Townies

Townies
Imprint: Flanker Press Format: Paperback Pubdate: January 2015

The following ISBNs are associated with this title:

ISBN-13: 9781771173773
Description

Townies is the sequel to Robert Hunt’s memoir Corner Boys and takes us back to the mean streets – and schools – of St. John’s in the 1950s and 1960s. This is a coming-of-age story about the friendships between young Robert and his fellow students of Holy Cross School, who often lived in fear of punishment from the Irish Christian Brothers who taught them. Poverty and iron-fisted authority ruled supreme in the lives of the boys from Brazil Street, and the pleasures they knew were simple and fleeting. With a complement of interviews with his former Holy Cross schoolmates, Robert Hunt paints a picture of days gone by that are funny and nostalgic for some, while painful and haunting for others.

Although Playboy had been around since 1953, I had never heard of it. The idea that someone—Hugh Hefner—would put out a magazine with pictures of naked women in its pages was beyond the limited imaginations of St. John’s Catholic boys in 1963. My classmates and I had entered puberty and...

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“Miss Playboy Comes to Holy Cross”

 

Although Playboy had been around since 1953, I had never heard of it. The idea that someone—Hugh Hefner—would put out a magazine with pictures of naked women in its pages was beyond the limited imaginations of St. John’s Catholic boys in 1963. My classmates and I had entered puberty and had been warned of the crimes of masturbation and looking at pictures of half-naked women. We were led to believe that such acts would lead to an automatic excommunication from the Church and separation from God. We would rot in hell.

One day in late spring, Paddy Dunne brought a Playboy magazine to school with him. As soon as it entered the room, every boy in class knew about it and was enthralled by it. We had never seen any near-naked women in our young lives and we didn’t know what to think. The magazine made its rounds around the classroom, much to the delight of the thirty or so boys hollering and whistling before class started. As soon as Brother Boone came into the classroom the noise came to an abrupt halt and Miss Playboy had managed to disappear.

“What is going on here?” We didn’t answer Brother Boone. He looked around the class before speaking again and picked out a boy he knew would probably tell on the rest of us. All classes had their snitches.

“Burkey. Come up here.” Harry looked up in fright, not happy that he had been selected by Brother to squeal on the class. He squirmed in his seat. And then he got up and walked, head down, to the front of the class and stood next to Brother.

“What was the laughter about before I came into class?”

Paddy was rigid with fright. He knew Burkey couldn’t keep a secret. He was squirming and wriggling in front of Brother. He shot me a look. Brother was getting agitated as he waited for his reply. Brother Boone’s stare unnerved him, although he was trying to act as if it didn’t.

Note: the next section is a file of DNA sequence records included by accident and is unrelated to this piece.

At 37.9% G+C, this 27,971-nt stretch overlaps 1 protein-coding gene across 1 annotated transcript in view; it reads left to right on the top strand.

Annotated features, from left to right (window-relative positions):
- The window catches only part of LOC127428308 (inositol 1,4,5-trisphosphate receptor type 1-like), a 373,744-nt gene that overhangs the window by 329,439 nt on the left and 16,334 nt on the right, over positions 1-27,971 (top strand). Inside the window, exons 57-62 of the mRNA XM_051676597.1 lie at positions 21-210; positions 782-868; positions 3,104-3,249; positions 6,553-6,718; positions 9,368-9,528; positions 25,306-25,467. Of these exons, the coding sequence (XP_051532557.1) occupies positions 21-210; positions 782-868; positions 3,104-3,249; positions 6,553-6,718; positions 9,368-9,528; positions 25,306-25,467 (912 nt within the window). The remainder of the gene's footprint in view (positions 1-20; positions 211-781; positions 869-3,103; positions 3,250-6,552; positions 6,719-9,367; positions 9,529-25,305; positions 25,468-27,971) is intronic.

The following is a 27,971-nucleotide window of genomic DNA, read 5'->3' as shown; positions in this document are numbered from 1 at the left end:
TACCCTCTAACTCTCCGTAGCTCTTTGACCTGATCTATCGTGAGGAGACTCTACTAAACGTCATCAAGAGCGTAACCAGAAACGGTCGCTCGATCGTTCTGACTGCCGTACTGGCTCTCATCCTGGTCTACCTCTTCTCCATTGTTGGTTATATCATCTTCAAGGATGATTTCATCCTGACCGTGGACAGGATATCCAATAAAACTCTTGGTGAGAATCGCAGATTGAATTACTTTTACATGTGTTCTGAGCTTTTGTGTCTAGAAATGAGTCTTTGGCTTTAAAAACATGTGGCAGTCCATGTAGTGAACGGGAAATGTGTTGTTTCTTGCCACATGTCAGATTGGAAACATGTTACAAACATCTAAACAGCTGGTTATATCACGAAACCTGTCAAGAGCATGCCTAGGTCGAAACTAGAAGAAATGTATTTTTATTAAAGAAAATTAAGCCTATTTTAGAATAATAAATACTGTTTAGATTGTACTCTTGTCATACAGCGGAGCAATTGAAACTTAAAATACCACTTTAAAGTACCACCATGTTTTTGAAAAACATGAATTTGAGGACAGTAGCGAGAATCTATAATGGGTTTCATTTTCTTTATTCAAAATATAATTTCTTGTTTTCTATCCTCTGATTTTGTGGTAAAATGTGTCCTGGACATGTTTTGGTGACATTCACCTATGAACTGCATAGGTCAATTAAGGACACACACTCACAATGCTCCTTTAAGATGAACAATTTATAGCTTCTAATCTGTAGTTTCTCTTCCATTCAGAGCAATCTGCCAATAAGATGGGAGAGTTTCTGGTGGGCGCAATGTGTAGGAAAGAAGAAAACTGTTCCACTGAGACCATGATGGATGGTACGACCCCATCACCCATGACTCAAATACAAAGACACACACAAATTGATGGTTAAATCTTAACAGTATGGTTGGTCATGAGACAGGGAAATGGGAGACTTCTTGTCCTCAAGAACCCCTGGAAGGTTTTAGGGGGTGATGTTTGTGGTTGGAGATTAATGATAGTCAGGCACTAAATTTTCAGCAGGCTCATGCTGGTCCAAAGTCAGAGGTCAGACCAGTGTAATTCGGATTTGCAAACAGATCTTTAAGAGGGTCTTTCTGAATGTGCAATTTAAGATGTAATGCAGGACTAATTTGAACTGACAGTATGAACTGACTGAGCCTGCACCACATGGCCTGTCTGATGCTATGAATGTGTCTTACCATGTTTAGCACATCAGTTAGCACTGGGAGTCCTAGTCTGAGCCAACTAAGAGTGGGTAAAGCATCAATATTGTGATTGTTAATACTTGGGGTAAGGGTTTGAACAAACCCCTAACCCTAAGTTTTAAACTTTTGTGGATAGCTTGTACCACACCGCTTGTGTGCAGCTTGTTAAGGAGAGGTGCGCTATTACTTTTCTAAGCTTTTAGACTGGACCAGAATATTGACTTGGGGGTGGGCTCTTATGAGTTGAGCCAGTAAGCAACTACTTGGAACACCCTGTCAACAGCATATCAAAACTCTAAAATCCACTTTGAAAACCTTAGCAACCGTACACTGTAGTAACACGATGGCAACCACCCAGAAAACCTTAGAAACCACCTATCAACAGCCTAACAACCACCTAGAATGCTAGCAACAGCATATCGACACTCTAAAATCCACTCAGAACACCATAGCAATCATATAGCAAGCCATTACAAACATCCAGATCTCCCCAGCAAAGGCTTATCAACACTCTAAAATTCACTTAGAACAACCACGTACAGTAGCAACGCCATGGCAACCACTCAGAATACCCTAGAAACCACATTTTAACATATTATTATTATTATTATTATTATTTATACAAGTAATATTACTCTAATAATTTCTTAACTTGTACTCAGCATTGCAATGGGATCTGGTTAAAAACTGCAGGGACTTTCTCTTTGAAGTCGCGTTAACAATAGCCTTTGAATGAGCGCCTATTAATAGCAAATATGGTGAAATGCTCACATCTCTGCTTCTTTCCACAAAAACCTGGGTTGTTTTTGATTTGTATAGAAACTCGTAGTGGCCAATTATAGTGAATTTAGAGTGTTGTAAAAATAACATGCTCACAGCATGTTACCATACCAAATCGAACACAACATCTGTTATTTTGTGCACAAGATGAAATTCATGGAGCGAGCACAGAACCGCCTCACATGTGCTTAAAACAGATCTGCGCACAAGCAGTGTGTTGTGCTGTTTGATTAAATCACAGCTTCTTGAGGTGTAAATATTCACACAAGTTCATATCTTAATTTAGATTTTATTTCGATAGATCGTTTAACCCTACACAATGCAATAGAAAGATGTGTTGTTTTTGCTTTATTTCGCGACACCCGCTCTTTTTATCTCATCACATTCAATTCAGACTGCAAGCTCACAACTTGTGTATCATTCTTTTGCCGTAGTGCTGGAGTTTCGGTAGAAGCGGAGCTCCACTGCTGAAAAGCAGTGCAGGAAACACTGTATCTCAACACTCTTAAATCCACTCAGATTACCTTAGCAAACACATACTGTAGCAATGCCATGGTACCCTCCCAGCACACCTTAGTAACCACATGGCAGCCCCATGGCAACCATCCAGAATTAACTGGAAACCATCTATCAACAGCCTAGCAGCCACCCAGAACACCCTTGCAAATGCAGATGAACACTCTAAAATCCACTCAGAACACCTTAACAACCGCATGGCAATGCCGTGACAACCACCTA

“It was nothing, Brother. It was just me playing the fool and joking. I’m real sorry if I was too loud.” To our surprise Burkey had managed not to squeal this time, even though he had been risking punishment. Brother Meaney had disciplined him once before for clowning around in class.

Brother Boone seemed to accept his explanation. He told us to open our books to a certain page and get ready for class. We did it eagerly. He didn’t have to tell us twice. Where the Playboy ended up no one knew except the one who was harbouring it. Halfway through class I noticed that Phil Summers was sweating like a pig and guessed that he was the one sitting on top of the magazine. He kept staring at Brother, knowing that if he got caught with it he was in a big heap of trouble.

Now, Brother Boone was a pretty good guy, as Brothers went. He treated us well, and though he did strap us from time to time it was always for a good reason. He was a good teacher and a decent person. We liked and respected him. In all the years I was at Holy Cross I never heard of him hurting or molesting any boy under his care. He was accused of wrongdoing during the Hughes Inquiry, but the boys who accused him were found guilty of perjury.

A boy came to the classroom and asked Brother to come to the main office, which was a few feet away from our classroom in the basement. Brother told us to study a certain page. He’d be back soon.

After he left, Playboy magically appeared from under Phil’s backside and started making the rounds of the boys who had yet to see it and wanted to know what all the excitement was about. It was a bad decision. I remember saying, “Boys, you should put that away before Brother comes back and catches you with it.”

Boys were grouped around the desk that held the Playboy and they didn’t notice Brother Boone’s return. I can still see the hurt look on his face when he realized what his students were looking at. I can also recall his calm voice, which sounded like it was announcing the death of a friend or family member.

“Please bring that up to me at once.”

Not one of the boys moved. The silence was deafening. It was so quiet you could hear the traffic outside on Patrick Street. Brother Boone shouted this time. “Now!”